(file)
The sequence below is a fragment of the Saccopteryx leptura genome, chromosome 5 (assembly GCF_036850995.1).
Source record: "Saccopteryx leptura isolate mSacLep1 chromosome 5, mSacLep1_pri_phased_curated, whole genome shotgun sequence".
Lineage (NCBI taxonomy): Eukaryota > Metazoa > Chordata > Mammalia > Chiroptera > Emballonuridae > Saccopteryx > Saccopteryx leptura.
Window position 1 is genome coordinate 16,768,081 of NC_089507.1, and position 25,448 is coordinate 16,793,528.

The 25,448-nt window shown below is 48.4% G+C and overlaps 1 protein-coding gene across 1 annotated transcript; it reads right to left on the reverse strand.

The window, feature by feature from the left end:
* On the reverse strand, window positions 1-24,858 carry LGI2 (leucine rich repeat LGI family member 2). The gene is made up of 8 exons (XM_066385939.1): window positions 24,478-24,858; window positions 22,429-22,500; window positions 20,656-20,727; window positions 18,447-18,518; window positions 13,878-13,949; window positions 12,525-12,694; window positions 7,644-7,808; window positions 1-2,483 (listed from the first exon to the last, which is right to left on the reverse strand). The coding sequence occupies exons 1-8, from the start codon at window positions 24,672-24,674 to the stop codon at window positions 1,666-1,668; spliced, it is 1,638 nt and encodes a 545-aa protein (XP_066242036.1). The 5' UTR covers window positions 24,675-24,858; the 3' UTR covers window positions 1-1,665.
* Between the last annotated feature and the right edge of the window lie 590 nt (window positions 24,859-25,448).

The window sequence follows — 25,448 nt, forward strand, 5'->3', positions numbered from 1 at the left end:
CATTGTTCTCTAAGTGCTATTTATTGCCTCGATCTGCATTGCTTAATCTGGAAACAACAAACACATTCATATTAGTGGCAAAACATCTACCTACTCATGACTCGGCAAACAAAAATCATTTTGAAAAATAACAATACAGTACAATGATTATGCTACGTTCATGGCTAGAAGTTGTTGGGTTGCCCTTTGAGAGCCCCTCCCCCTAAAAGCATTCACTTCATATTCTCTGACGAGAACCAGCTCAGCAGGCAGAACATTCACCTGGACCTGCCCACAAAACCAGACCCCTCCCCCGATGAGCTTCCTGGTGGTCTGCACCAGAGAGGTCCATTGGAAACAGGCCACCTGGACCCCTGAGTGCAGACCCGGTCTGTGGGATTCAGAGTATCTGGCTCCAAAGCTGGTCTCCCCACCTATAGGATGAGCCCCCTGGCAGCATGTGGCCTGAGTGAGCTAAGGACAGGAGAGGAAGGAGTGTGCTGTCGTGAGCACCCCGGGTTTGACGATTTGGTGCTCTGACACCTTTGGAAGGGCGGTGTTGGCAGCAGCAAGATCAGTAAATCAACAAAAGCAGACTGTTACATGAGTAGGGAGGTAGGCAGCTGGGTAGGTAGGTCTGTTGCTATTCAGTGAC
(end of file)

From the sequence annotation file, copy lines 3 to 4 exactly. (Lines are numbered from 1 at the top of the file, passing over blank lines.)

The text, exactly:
Lineage (NCBI taxonomy): Eukaryota > Metazoa > Chordata > Mammalia > Chiroptera > Emballonuridae > Saccopteryx > Saccopteryx leptura.
Window position 1 is genome coordinate 16,768,081 of NC_089507.1, and position 25,448 is coordinate 16,793,528.